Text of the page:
Throwing At Everyone

Be careful when teaching someone a lesson: They just might learn it. Dropping out of high school to sign with the Washington Senators in 1939, Early Wynn found himself under the tutelage of manager Bucky Harris. Harris told the young right-hander to brush back hitters whenever he had two strikes on them and threatened to fine him $25 for every time he ignored the order. Wynn enthusiastically began sending batters into the dirt and continued to do so for decades after the threat of losing $25 disappeared.

Wynn, it seemed, was predisposed to throw at people. He often remarked that the pitcher’s mound and the space between batters’ boxes belonged to him and that anybody trespassing on these spaces would be summarily punished. This explanation, however, arrived after he began headhunting and would be joined by other excuses whenever the need for a new one became convenient.

He threw at batters who leaned over the plate. He threw at batters who hit the ball back up the middle towards him. He threw at two batters whenever a member of his own team was plunked. He threw at players who did well in batting practice, even extending this to a knock-down of his 15-year-old-son who had joined him for a day of fun at the ballpark. Wynn launched a fastball directly into Red Sox third baseman George Kell while Kell was leading off first base. Upset at being taken out of a tight ballgame, Wynn once threw at his manager Al Lopez as he approached to take the ball away.

Setting aside Wynn’s limited grasp of sportsmanship, he was one of the better pitchers of his time. He struck out more batters than any other player of the 1950s (1,544) and set a record for longevity by pitching in 23 seasons.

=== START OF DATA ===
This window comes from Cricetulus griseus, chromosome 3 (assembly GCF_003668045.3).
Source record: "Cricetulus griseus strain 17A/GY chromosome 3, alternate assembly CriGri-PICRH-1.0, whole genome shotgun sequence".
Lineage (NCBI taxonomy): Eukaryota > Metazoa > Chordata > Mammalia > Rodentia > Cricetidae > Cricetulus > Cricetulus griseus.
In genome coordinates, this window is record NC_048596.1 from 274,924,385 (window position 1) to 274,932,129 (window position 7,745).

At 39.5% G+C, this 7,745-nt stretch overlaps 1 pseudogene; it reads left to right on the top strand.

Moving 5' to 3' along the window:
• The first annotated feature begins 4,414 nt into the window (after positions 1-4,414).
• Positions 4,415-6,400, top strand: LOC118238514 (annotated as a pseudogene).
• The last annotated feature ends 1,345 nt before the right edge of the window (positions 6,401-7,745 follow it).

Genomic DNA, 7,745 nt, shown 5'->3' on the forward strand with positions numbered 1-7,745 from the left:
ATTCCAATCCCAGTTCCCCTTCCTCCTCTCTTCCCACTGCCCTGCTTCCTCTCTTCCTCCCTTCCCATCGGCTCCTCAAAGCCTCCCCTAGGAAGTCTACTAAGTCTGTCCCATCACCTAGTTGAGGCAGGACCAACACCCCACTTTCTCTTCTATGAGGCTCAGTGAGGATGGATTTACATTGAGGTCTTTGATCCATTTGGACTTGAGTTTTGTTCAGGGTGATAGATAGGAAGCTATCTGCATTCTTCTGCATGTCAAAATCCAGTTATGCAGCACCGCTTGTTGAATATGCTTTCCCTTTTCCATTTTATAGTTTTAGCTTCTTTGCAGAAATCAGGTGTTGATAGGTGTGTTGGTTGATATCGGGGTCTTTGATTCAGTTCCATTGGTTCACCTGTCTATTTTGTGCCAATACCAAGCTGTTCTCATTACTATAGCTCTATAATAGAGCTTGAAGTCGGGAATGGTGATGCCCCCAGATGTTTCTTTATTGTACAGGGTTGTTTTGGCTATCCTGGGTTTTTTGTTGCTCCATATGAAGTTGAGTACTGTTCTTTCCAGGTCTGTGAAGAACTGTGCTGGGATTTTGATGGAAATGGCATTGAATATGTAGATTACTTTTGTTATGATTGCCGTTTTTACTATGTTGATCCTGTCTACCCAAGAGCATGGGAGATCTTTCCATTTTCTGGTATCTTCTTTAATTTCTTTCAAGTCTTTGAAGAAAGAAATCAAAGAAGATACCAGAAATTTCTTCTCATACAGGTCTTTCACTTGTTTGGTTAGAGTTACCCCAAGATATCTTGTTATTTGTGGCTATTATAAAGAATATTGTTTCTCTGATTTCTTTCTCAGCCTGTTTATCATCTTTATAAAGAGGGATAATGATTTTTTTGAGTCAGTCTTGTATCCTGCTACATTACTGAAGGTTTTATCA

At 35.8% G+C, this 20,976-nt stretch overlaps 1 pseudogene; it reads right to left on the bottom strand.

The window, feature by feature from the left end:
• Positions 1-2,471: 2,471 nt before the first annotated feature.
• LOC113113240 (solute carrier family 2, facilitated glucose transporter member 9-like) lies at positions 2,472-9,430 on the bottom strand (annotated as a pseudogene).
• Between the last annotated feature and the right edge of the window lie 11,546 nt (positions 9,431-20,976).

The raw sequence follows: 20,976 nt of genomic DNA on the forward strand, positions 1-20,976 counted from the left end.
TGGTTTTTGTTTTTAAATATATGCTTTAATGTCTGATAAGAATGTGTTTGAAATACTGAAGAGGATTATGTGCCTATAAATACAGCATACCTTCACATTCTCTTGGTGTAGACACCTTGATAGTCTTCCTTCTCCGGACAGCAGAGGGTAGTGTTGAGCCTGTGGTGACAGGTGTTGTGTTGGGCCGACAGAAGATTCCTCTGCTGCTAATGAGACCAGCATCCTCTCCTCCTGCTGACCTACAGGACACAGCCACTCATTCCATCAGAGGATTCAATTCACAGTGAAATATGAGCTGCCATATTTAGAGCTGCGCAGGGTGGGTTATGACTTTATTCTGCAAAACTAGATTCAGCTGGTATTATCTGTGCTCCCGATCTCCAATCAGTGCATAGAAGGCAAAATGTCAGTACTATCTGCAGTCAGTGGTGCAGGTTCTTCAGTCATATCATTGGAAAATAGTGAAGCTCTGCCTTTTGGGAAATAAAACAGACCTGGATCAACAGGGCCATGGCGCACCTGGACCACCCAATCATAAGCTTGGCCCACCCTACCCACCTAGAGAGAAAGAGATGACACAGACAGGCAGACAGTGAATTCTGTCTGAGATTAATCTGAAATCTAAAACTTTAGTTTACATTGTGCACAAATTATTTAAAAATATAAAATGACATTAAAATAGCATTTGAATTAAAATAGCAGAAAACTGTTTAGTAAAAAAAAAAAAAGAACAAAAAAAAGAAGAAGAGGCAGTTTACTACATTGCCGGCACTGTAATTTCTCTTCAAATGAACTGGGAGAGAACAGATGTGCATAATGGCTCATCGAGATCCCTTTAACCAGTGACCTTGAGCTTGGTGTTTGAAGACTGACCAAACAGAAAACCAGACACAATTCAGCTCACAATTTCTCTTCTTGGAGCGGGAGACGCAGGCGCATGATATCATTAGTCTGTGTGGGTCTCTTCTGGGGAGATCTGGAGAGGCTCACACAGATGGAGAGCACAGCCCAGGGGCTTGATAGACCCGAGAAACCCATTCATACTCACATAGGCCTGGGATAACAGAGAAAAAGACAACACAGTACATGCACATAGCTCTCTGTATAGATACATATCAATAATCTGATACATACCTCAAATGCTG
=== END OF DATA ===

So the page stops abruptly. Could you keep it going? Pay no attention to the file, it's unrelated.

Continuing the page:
Despite his personal animosity towards batters, Wynn was no slouch in the batter’s box. He had a reputation for being a better hitter than most others at his position and was often called into games as a pinch hitter. He even smacked a grand slam during one of these pinch-hit appearances. Like most hurlers, he usually slotted into the ninth slot in the batting order. However, he is one of only a few dozen pitchers in MLB history to bat earlier in the lineup, having once been started in the sixth position.

Wynn’s Final Card

Early Wynn pitched in a then-record 23 seasons, winning a total of 300 games. Topps thought his career was done in 1963 and omitted him from that year’s checklist. Needing only a single victory to hit the magic total of 300 wins, he was picked up by the Cleveland Indians halfway through the ’63 season. He stuck around long enough to get no. 300 and retired at the end of the year.

While Topps missed the chance to recap Wynn’s career, baseball card collectors still had a parting piece of cardboard for the ’63 season. Post Cereals included the pitcher in its 1963 edition, placing him as a member of the Chicago White Sox despite Wynn not actually being a part of any team when the cards went into production. The card’s biographical text highlights his 299 career victories.

1952 Topps #277

Early Wynn appears in the moderately difficult to find fifth series of 1952 Topps. Wynn’s signature identifies him as “Gus” Wynn, a nickname that is referenced in the first sentence of the biography printed on the back of the card. Looking at the run of baseball cards produced during his multidecade career, I have not come across a single one that prints his name as Gus Wynn despite this having been an apparently well known nickname. The facsimile signature on his 1952 Bowman even omits the nickname completely. Another interesting aspect about the ’52 Topps card is the fact that it identifies the switch-hitting pitcher as batting “Rt. & Lft.”

This particular example brings my set to one-third completion. Usually a higher priced card, this one came cheap due to a pair of thumbtack holes near the top of the card and a very light crease near his hat. I love cards like this and hope to find more like it.